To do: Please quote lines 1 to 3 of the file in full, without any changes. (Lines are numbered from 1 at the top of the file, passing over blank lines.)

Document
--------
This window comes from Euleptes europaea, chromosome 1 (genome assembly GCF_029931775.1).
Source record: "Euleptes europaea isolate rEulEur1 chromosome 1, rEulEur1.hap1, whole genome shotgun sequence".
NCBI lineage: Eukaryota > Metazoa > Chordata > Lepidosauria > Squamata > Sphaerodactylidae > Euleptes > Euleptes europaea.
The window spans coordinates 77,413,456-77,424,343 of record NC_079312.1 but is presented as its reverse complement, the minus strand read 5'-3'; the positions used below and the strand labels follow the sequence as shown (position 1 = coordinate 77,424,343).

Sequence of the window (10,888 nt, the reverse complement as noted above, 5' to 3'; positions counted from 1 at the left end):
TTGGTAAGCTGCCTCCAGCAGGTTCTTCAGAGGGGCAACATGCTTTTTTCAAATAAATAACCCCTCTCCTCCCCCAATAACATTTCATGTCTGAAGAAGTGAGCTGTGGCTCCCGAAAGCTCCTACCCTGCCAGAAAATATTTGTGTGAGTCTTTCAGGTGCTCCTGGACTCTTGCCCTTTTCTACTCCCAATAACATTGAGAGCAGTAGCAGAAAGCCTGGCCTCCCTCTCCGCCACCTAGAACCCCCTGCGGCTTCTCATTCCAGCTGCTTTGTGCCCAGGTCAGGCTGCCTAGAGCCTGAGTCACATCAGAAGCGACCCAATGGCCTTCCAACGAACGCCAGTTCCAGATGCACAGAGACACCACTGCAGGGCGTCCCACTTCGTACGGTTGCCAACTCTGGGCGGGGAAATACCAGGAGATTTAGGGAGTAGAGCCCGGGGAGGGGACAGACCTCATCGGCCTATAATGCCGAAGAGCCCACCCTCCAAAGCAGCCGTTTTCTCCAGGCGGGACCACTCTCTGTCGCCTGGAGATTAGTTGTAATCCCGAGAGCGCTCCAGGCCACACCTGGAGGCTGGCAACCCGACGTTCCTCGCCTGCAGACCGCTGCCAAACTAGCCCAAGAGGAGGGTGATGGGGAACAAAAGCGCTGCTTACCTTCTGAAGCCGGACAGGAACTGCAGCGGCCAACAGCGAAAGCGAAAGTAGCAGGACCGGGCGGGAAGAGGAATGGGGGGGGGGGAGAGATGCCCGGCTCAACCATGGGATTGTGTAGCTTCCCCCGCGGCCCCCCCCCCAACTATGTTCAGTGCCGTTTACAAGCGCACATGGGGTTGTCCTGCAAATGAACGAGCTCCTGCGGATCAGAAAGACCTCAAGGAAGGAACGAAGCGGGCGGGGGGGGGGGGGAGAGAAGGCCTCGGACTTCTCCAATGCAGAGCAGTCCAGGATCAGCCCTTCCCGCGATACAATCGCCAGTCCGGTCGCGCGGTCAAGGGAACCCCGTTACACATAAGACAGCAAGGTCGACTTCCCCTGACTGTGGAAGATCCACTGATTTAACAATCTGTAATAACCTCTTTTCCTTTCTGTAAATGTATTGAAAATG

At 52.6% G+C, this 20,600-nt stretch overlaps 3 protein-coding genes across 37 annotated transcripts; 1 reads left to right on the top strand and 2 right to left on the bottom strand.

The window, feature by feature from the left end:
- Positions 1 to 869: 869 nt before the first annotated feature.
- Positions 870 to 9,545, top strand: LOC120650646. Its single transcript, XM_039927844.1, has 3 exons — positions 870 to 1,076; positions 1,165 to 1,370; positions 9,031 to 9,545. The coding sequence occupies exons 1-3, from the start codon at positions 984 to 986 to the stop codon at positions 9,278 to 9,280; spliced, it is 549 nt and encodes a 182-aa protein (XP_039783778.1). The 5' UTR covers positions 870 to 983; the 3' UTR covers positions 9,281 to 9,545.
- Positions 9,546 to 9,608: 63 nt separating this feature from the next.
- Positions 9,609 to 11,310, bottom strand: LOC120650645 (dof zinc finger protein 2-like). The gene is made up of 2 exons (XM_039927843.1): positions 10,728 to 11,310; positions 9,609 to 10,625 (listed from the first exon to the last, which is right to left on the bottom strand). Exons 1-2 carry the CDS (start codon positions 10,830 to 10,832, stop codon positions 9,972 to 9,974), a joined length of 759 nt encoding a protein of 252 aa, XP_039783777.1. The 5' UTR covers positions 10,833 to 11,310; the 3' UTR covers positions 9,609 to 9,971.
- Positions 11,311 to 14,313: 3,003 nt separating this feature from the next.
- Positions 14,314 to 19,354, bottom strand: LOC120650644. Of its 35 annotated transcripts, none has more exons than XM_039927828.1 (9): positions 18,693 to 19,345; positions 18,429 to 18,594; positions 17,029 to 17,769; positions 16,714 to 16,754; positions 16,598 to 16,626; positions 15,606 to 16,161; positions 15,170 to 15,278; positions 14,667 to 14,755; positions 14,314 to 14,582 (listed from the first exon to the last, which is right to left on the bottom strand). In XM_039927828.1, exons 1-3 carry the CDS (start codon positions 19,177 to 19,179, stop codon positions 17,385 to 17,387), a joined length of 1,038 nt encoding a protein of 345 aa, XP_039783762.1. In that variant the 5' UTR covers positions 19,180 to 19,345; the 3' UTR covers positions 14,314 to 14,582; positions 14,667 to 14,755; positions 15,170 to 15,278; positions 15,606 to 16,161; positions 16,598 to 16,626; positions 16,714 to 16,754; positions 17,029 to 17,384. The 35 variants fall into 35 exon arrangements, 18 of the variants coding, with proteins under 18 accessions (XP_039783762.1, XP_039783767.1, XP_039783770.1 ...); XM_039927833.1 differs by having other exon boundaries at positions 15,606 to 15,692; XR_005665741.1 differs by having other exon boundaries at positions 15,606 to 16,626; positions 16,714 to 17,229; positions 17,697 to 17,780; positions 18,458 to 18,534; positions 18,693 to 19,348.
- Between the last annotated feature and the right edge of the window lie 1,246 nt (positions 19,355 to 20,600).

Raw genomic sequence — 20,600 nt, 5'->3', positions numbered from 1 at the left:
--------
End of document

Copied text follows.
This window comes from Euleptes europaea, chromosome 1 (genome assembly GCF_029931775.1).
Source record: "Euleptes europaea isolate rEulEur1 chromosome 1, rEulEur1.hap1, whole genome shotgun sequence".
NCBI lineage: Eukaryota > Metazoa > Chordata > Lepidosauria > Squamata > Sphaerodactylidae > Euleptes > Euleptes europaea.